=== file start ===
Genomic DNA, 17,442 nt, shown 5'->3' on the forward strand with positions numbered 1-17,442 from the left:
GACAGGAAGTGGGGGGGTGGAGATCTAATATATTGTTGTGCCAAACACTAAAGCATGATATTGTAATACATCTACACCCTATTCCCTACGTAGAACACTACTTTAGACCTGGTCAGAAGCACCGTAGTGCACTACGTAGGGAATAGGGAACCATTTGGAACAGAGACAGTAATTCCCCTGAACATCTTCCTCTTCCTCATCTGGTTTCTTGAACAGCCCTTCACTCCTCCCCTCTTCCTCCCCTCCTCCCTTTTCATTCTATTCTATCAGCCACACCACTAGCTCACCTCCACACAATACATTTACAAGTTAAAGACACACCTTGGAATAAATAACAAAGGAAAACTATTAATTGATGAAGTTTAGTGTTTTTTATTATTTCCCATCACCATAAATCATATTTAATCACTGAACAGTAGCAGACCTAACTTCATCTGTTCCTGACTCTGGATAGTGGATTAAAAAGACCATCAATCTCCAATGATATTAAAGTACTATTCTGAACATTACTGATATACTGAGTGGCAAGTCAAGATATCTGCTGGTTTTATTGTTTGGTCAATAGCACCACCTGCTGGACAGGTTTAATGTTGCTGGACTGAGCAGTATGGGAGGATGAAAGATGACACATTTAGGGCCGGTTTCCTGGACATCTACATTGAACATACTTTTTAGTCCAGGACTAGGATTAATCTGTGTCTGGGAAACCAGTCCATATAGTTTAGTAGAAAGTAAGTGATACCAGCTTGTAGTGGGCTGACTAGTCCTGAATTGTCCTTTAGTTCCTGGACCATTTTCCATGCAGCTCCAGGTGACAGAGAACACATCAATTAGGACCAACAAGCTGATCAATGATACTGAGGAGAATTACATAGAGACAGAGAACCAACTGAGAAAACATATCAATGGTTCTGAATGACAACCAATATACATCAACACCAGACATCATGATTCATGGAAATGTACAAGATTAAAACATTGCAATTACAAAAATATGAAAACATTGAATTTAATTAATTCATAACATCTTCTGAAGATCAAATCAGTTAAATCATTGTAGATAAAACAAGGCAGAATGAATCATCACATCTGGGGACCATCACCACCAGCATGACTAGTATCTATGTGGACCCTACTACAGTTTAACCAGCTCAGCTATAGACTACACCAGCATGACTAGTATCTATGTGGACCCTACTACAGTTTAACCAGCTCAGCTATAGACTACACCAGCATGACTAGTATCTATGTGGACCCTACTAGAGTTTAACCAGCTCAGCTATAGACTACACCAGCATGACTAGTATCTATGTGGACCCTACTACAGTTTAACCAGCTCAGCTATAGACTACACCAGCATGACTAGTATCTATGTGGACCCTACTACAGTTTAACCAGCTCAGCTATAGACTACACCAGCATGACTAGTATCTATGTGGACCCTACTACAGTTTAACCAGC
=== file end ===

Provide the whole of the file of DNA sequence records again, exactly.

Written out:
Genomic DNA, 17,442 nt, shown 5'->3' on the forward strand with positions numbered 1-17,442 from the left:
GACAGGAAGTGGGGGGGTGGAGATCTAATATATTGTTGTGCCAAACACTAAAGCATGATATTGTAATACATCTACACCCTATTCCCTACGTAGAACACTACTTTAGACCTGGTCAGAAGCACCGTAGTGCACTACGTAGGGAATAGGGAACCATTTGGAACAGAGACAGTAATTCCCCTGAACATCTTCCTCTTCCTCATCTGGTTTCTTGAACAGCCCTTCACTCCTCCCCTCTTCCTCCCCTCCTCCCTTTTCATTCTATTCTATCAGCCACACCACTAGCTCACCTCCACACAATACATTTACAAGTTAAAGACACACCTTGGAATAAATAACAAAGGAAAACTATTAATTGATGAAGTTTAGTGTTTTTTATTATTTCCCATCACCATAAATCATATTTAATCACTGAACAGTAGCAGACCTAACTTCATCTGTTCCTGACTCTGGATAGTGGATTAAAAAGACCATCAATCTCCAATGATATTAAAGTACTATTCTGAACATTACTGATATACTGAGTGGCAAGTCAAGATATCTGCTGGTTTTATTGTTTGGTCAATAGCACCACCTGCTGGACAGGTTTAATGTTGCTGGACTGAGCAGTATGGGAGGATGAAAGATGACACATTTAGGGCCGGTTTCCTGGACATCTACATTGAACATACTTTTTAGTCCAGGACTAGGATTAATCTGTGTCTGGGAAACCAGTCCATATAGTTTAGTAGAAAGTAAGTGATACCAGCTTGTAGTGGGCTGACTAGTCCTGAATTGTCCTTTAGTTCCTGGACCATTTTCCATGCAGCTCCAGGTGACAGAGAACACATCAATTAGGACCAACAAGCTGATCAATGATACTGAGGAGAATTACATAGAGACAGAGAACCAACTGAGAAAACATATCAATGGTTCTGAATGACAACCAATATACATCAACACCAGACATCATGATTCATGGAAATGTACAAGATTAAAACATTGCAATTACAAAAATATGAAAACATTGAATTTAATTAATTCATAACATCTTCTGAAGATCAAATCAGTTAAATCATTGTAGATAAAACAAGGCAGAATGAATCATCACATCTGGGGACCATCACCACCAGCATGACTAGTATCTATGTGGACCCTACTACAGTTTAACCAGCTCAGCTATAGACTACACCAGCATGACTAGTATCTATGTGGACCCTACTACAGTTTAACCAGCTCAGCTATAGACTACACCAGCATGACTAGTATCTATGTGGACCCTACTAGAGTTTAACCAGCTCAGCTATAGACTACACCAGCATGACTAGTATCTATGTGGACCCTACTACAGTTTAACCAGCTCAGCTATAGACTACACCAGCATGACTAGTATCTATGTGGACCCTACTACAGTTTAACCAGCTCAGCTATAGACTACACCAGCATGACTAGTATCTATGTGGACCCTACTACAGTTTAACCAGC